The sharing economy has spawned some crazy ideas, but leaving the keys to your car IN your car and telling the world where it is might be among the most peculiar. That’s precisely how car sharing apps like Getaround, the AirBnB of rental cars, work. And while there are security measures in place designed to stop theft, authorities are ringing the alarm that criminals are clearly getting around those measures.
In perhaps the least surprising notification ever, the Washington D.C. attorney general’s office this month warned residents to “use the app with caution” after a string of thefts related to Getaround and other car-sharing apps have emerged. The Washington Post reported 90 car-sharing-app-related incidents in recent months, including 50 thefts — a sizeable portion of the 800-or-so cars listed available for rental on the various apps.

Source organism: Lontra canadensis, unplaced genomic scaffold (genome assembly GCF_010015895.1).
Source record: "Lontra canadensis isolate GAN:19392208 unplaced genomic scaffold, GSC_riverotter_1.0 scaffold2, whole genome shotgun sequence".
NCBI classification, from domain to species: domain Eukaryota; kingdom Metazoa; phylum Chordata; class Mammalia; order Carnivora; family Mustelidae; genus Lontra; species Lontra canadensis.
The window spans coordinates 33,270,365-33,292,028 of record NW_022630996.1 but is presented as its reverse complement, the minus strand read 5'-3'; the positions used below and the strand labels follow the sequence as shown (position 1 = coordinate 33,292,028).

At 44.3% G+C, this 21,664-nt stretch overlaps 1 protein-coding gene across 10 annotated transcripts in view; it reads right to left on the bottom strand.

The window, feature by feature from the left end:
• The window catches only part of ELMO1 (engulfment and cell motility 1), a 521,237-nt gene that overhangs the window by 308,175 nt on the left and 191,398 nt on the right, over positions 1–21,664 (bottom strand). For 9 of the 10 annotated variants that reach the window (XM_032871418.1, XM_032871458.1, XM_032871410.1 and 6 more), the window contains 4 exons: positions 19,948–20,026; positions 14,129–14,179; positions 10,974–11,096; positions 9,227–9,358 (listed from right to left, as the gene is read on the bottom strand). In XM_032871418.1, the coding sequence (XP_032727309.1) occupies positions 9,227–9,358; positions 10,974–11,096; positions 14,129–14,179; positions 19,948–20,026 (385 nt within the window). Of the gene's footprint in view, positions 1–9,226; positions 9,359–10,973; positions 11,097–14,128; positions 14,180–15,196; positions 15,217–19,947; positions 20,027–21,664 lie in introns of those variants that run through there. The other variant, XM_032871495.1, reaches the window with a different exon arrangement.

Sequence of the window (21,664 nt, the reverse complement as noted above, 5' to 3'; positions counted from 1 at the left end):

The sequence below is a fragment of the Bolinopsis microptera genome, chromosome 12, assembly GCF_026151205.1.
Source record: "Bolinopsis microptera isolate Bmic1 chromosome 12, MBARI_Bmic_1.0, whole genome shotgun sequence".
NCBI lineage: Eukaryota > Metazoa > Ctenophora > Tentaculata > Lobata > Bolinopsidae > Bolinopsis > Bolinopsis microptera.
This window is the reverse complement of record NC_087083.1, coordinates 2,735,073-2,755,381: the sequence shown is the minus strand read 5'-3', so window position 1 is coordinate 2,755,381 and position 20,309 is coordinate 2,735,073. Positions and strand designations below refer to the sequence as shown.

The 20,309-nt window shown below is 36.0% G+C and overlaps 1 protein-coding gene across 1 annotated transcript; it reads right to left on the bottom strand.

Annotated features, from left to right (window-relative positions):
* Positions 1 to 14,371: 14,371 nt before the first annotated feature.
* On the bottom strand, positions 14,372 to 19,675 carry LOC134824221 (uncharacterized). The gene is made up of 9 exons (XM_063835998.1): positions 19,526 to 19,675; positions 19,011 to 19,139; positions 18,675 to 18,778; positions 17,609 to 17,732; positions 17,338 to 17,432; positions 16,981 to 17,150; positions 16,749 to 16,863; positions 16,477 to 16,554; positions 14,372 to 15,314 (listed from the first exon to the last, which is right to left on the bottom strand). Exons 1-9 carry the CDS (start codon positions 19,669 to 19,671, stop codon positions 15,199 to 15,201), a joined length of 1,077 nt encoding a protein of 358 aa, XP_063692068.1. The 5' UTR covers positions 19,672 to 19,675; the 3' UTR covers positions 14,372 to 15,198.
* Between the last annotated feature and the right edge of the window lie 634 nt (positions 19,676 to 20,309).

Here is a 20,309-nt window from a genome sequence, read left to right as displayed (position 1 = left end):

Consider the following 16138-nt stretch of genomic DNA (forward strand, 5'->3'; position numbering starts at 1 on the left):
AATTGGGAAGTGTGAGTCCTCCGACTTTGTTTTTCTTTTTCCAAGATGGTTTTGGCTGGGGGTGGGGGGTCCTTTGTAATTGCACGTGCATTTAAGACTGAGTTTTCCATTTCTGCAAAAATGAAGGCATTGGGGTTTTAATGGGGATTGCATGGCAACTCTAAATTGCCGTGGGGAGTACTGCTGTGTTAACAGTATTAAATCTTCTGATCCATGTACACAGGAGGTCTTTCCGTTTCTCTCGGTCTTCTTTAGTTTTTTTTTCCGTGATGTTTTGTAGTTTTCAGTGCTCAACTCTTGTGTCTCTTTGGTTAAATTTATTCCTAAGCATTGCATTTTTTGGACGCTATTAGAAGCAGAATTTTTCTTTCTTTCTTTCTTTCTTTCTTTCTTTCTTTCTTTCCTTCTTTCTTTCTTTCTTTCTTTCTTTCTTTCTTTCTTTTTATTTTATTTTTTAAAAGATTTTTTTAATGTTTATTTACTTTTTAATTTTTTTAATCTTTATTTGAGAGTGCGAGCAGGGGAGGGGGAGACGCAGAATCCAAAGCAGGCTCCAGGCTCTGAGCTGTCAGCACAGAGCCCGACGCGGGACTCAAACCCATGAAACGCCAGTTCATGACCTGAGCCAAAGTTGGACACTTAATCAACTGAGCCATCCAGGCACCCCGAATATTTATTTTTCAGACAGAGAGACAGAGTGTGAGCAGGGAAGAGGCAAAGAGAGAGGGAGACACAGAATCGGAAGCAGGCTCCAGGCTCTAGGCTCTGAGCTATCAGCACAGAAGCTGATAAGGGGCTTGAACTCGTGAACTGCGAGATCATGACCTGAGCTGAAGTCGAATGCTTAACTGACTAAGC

Car sharing sounds like a good idea. Most people spend a lot of money on cars and insurance, only to see that expensive asset sitting idle on the street or in a parking lot for most of the time. So using the car to generate some extra cash makes sense. And it’s easy to imagine magic tech that protects the cars from theft. After all, GPS tracks the cars, and there are various auto immobilization technologies that seemingly can prevent someone from renting a car and driving away with it forever. Getaround also offers insurance and promises to make victims whole in case of a theft.
Alas, there are bumps on the road to car sharing nirvana.
We’ll start with the security measures that are supposed to stop thieves in their tracks.
“We have heard reports, however, that these features are not available on all cars, have not been working properly, and can be easily thwarted,” D.C.’s attorney general warns in his alert.